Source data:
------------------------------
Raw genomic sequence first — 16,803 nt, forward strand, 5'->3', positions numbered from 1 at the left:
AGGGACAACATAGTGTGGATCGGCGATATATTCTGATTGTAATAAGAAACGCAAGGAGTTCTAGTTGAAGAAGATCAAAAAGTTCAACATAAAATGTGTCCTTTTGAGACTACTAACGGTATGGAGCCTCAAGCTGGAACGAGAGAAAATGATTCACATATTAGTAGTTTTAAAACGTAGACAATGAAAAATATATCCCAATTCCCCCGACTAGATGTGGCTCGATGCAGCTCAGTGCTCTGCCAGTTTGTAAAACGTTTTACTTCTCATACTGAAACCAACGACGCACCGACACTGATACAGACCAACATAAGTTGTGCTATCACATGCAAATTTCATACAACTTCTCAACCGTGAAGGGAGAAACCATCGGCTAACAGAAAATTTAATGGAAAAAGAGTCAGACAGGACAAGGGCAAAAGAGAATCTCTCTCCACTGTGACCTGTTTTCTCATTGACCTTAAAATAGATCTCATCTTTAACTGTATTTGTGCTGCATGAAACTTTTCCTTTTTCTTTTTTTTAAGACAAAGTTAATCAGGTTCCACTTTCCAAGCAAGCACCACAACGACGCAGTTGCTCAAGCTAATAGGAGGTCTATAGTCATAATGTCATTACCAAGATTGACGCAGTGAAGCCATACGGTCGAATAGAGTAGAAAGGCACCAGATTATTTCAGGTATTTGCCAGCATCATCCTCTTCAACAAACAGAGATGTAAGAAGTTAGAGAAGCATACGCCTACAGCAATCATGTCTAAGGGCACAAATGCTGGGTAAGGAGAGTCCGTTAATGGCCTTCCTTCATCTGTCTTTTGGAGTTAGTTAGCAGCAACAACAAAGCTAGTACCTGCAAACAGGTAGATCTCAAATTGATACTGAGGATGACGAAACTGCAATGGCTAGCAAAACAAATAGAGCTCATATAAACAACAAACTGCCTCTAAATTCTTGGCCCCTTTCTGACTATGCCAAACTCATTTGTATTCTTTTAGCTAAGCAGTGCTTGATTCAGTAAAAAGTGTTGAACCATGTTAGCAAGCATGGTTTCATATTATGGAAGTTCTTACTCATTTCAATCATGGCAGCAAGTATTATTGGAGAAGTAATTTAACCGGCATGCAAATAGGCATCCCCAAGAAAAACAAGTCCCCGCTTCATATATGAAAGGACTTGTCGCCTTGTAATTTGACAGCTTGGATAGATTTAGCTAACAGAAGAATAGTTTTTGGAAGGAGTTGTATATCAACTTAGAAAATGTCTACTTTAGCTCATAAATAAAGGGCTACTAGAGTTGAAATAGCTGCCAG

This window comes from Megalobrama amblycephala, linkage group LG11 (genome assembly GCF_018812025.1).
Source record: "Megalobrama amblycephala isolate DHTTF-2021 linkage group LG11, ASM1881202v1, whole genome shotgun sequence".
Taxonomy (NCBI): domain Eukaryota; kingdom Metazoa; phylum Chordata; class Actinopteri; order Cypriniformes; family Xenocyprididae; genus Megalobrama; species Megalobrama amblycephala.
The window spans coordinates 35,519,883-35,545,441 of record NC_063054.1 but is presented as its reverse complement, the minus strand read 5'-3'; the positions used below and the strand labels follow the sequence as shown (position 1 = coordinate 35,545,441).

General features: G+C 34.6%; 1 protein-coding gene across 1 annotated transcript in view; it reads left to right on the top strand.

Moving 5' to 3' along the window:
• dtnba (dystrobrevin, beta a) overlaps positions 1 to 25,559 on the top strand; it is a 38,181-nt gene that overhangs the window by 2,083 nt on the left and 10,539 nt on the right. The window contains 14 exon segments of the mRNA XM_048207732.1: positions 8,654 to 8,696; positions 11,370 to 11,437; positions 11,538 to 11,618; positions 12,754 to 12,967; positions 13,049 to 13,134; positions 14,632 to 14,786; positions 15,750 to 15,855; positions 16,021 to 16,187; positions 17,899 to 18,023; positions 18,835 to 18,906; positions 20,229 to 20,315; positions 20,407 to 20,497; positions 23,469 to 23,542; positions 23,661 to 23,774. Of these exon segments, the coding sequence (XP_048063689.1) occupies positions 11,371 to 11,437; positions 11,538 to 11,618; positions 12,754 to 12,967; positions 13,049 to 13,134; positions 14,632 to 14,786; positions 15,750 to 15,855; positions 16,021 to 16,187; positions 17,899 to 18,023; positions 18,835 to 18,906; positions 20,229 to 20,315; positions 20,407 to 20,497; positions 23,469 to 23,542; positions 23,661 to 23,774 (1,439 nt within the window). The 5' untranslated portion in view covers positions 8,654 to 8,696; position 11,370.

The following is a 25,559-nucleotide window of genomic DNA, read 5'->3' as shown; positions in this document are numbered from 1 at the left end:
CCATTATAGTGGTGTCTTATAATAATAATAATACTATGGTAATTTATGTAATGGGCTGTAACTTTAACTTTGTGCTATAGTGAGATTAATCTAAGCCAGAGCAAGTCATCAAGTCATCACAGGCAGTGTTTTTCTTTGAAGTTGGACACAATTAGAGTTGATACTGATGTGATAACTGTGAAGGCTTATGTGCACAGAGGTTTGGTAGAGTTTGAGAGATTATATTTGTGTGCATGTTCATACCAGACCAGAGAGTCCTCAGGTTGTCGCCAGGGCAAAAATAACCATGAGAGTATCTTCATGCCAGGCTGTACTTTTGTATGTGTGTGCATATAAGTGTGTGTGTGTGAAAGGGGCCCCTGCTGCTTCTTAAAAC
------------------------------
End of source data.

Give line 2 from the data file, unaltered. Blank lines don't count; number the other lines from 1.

AGGGACAACATAGTGTGGATCGGCGATATATTCTGATTGTAATAAGAAACGCAAGGAGTTCTAGTTGAAGAAGATCAAAAAGTTCAACATAAAATGTGTCCTTTTGAGACTACTAACGGTATGGAGCCTCAAGCTGGAACGAGAGAAAATGATTCACATATTAGTAGTTTTAAAACGTAGACAATGAAAAATATATCCCAATTCCCCCGACTAGATGTGGCTCGATGCAGCTCAGTGCTCTGCCAGTTTGTAAAACGTTTTACTTCTCATACTGAAACCAACGACGCACCGACACTGATACAGACCAACATAAGTTGTGCTATCACATGCAAATTTCATACAACTTCTCAACCGTGAAGGGAGAAACCATCGGCTAACAGAAAATTTAATGGAAAAAGAGTCAGACAGGACAAGGGCAAAAGAGAATCTCTCTCCACTGTGACCTGTTTTCTCATTGACCTTAAAATAGATCTCATCTTTAACTGTATTTGTGCTGCATGAAACTTTTCCTTTTTCTTTTTTTTAAGACAAAGTTAATCAGGTTCCACTTTCCAAGCAAGCACCACAACGACGCAGTTGCTCAAGCTAATAGGAGGTCTATAGTCATAATGTCATTACCAAGATTGACGCAGTGAAGCCATACGGTCGAATAGAGTAGAAAGGCACCAGATTATTTCAGGTATTTGCCAGCATCATCCTCTTCAACAAACAGAGATGTAAGAAGTTAGAGAAGCATACGCCTACAGCAATCATGTCTAAGGGCACAAATGCTGGGTAAGGAGAGTCCGTTAATGGCCTTCCTTCATCTGTCTTTTGGAGTTAGTTAGCAGCAACAACAAAGCTAGTACCTGCAAACAGGTAGATCTCAAATTGATACTGAGGATGACGAAACTGCAATGGCTAGCAAAACAAATAGAGCTCATATAAACAACAAACTGCCTCTAAATTCTTGGCCCCTTTCTGACTATGCCAAACTCATTTGTATTCTTTTAGCTAAGCAGTGCTTGATTCAGTAAAAAGTGTTGAACCATGTTAGCAAGCATGGTTTCATATTATGGAAGTTCTTACTCATTTCAATCATGGCAGCAAGTATTATTGGAGAAGTAATTTAACCGGCATGCAAATAGGCATCCCCAAGAAAAACAAGTCCCCGCTTCATATATGAAAGGACTTGTCGCCTTGTAATTTGACAGCTTGGATAGATTTAGCTAACAGAAGAATAGTTTTTGGAAGGAGTTGTATATCAACTTAGAAAATGTCTACTTTAGCTCATAAATAAAGGGCTACTAGAGTTGAAATAGCTGCCAG